House District 4 (H4)
Urban Node 5 District depicted in Blue.
Next let's take a look at the Urban Node 5 (UN5) District. During the charrette week the sites that flank the Detroit/Lake intersection were a hotly discussed topic. There was a consensus that getting the zoning and the buildings on these sites correctly scaled and situated was critically important to the future of the neighborhood. With the closure of the Burger King and the vacant lots on the south side of Detroit, changes to this intersection may be coming faster than anyone thought. The UN5 reflects the vision of residents who wanted new buildings placed close to the street with active uses along the sidewalk and parking located either in the rear or in shared, district lots thoughtfully placed throughout the neighborhood. The UN5 does all of those things. The district calls for mixed-use buildings with minimal setbacks along the street and large amounts of transparent windows and doors along the sidewalk. Buildings here can be up to 5 stories tall. Below is a video that describes in more detail the UN5 District.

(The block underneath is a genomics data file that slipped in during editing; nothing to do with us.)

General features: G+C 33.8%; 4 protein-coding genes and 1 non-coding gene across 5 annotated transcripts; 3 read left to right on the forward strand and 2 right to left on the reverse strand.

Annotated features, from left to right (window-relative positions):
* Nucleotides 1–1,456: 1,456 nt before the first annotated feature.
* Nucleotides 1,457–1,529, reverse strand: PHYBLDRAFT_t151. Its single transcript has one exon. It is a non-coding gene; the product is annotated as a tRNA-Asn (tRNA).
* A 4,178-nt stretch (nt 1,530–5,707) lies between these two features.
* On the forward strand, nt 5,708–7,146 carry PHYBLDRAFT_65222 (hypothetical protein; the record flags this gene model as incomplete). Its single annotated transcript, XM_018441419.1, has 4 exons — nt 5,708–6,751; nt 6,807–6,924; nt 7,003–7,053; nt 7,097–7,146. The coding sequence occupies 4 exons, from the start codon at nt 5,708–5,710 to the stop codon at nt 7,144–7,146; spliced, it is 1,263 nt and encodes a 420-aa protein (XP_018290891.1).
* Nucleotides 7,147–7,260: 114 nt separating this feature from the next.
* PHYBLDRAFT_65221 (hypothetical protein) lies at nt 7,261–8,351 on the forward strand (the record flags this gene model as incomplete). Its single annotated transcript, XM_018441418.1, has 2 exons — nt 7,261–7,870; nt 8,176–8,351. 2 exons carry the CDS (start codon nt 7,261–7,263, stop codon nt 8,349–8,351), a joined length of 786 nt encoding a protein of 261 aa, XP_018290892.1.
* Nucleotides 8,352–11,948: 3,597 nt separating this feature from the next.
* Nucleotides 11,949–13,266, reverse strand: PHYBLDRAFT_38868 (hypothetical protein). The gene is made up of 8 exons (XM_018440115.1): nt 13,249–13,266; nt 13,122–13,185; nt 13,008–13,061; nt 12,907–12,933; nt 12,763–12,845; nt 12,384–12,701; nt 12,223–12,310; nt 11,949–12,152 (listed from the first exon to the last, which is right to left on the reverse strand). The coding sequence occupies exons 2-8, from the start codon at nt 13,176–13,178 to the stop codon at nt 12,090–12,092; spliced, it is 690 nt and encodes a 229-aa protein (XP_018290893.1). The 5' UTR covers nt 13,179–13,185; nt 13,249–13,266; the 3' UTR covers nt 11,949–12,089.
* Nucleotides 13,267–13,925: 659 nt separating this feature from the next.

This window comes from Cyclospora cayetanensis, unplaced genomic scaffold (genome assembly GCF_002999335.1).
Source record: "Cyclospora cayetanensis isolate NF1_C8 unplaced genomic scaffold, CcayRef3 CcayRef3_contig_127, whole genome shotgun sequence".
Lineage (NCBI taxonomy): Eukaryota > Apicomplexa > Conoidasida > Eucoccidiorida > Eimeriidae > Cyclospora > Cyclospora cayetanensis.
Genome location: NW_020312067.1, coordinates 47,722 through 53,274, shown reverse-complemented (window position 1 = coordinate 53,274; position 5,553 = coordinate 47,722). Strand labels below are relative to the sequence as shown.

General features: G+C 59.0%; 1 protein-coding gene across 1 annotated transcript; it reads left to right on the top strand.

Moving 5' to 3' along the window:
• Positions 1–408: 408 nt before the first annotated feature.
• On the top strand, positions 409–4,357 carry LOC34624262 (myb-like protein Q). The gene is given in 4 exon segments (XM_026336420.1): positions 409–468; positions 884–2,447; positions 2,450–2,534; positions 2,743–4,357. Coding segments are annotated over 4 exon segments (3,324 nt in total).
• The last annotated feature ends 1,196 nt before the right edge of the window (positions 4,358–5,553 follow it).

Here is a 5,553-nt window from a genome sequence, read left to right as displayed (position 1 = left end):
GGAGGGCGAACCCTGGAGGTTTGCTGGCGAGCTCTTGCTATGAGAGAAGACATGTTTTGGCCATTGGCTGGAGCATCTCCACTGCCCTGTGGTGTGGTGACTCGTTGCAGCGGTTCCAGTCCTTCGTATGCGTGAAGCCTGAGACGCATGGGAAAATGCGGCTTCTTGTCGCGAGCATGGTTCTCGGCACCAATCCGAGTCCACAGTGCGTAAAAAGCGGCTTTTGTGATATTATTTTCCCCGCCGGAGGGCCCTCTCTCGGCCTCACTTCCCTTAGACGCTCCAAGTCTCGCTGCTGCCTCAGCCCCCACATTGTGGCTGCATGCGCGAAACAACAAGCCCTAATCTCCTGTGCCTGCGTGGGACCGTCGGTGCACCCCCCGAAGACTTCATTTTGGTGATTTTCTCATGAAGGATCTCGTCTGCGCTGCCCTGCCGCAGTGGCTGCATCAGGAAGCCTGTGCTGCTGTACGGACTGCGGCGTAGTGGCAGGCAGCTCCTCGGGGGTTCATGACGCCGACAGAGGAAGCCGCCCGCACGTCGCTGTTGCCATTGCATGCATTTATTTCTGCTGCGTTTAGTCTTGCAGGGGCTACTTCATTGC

Urban Node 5 (UN5)
The next District is the Industrial Flex 7 (IX7). This area is designed for areas that have active manufacturing or light industrial uses but are transitioning to a mixed-use or even residential future. Any existing business may continue in perpetuity and the IX7 district permits a wide variety of light industrial uses, so new or expanded industrial uses are welcome. The district also permits commercial, office, makerspaces, artist studios, restaurants and residential uses.